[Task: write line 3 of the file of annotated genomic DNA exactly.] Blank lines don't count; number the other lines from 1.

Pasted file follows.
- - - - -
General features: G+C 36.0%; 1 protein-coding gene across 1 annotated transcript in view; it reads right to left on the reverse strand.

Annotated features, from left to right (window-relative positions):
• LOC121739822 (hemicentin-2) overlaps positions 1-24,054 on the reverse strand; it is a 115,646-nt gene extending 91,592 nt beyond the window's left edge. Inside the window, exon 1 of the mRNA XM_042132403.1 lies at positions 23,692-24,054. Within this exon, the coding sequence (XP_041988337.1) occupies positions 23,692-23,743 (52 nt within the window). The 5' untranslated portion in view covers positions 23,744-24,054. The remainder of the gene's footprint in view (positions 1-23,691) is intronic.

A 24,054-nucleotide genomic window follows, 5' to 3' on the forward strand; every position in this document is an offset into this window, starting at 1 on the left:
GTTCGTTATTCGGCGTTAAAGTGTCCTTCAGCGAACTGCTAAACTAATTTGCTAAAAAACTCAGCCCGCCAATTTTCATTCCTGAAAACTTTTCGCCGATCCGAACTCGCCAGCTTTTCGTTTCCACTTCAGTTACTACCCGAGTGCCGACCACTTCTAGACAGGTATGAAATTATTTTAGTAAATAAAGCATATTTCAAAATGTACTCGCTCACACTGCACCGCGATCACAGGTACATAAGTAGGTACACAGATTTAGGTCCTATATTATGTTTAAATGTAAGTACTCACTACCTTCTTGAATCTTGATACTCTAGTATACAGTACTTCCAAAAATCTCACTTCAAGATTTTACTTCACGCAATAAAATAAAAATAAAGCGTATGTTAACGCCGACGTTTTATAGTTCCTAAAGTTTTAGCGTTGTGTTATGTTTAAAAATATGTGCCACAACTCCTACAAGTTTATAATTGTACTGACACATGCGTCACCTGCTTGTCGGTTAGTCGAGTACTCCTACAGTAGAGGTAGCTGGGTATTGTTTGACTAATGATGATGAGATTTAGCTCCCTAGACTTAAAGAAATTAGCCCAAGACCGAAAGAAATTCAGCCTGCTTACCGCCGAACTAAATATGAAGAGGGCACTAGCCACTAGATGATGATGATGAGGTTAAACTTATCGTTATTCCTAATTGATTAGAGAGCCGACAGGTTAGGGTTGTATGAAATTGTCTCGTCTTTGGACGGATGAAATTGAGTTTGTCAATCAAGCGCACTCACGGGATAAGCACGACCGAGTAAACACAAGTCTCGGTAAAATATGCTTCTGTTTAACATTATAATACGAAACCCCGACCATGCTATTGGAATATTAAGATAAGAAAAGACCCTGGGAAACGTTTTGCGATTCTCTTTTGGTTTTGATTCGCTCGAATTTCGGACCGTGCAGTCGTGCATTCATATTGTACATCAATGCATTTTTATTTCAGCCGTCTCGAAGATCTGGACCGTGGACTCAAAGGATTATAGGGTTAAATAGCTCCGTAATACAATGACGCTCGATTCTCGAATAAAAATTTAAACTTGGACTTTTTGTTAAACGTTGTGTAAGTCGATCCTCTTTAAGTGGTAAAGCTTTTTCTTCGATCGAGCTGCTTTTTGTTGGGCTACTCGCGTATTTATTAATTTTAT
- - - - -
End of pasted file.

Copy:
• LOC121739822 (hemicentin-2) overlaps positions 1-24,054 on the reverse strand; it is a 115,646-nt gene extending 91,592 nt beyond the window's left edge. Inside the window, exon 1 of the mRNA XM_042132403.1 lies at positions 23,692-24,054. Within this exon, the coding sequence (XP_041988337.1) occupies positions 23,692-23,743 (52 nt within the window). The 5' untranslated portion in view covers positions 23,744-24,054. The remainder of the gene's footprint in view (positions 1-23,691) is intronic.